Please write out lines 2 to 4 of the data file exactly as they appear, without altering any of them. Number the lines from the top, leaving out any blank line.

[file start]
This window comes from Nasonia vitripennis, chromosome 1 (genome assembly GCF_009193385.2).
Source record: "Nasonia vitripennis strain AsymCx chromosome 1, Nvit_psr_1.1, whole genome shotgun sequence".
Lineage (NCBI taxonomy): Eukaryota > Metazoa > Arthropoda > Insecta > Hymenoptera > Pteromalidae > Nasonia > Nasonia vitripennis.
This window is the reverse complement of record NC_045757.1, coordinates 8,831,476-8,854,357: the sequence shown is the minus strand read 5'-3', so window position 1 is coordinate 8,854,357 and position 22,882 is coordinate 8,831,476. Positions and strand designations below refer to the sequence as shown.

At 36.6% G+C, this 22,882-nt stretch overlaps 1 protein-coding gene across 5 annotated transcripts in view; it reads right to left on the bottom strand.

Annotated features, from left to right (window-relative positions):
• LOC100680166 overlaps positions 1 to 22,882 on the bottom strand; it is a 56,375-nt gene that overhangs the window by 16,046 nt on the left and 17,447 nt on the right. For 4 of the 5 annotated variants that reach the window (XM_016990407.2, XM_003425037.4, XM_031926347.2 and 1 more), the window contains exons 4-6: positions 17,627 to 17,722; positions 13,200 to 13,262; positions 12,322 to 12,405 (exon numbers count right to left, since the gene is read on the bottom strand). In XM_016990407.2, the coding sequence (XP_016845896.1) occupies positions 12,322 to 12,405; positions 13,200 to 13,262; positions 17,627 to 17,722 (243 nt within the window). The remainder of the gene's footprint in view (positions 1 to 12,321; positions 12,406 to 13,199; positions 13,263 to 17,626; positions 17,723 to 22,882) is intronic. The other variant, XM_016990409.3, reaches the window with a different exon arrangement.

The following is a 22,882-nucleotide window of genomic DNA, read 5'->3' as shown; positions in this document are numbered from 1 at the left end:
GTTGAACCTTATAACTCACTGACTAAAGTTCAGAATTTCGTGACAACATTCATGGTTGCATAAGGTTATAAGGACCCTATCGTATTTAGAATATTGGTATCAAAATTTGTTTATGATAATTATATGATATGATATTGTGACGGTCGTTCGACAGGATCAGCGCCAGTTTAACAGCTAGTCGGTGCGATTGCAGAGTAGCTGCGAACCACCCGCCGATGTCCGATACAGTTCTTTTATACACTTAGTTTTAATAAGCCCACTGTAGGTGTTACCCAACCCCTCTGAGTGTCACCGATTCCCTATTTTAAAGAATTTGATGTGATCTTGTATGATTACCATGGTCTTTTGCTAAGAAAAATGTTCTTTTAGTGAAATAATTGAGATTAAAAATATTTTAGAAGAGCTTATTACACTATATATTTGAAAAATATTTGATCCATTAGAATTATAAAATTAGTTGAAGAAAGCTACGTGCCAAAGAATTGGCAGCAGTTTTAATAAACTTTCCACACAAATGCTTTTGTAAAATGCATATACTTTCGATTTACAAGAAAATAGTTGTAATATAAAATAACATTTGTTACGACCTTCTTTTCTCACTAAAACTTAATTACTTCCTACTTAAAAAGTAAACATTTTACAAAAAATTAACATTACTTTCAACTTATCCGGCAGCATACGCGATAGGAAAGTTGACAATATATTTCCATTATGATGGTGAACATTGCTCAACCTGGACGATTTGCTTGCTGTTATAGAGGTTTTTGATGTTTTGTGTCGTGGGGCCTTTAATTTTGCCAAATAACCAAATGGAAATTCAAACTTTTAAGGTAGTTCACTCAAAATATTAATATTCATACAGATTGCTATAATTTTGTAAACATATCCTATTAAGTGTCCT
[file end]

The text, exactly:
Source record: "Nasonia vitripennis strain AsymCx chromosome 1, Nvit_psr_1.1, whole genome shotgun sequence".
Lineage (NCBI taxonomy): Eukaryota > Metazoa > Arthropoda > Insecta > Hymenoptera > Pteromalidae > Nasonia > Nasonia vitripennis.
This window is the reverse complement of record NC_045757.1, coordinates 8,831,476-8,854,357: the sequence shown is the minus strand read 5'-3', so window position 1 is coordinate 8,854,357 and position 22,882 is coordinate 8,831,476. Positions and strand designations below refer to the sequence as shown.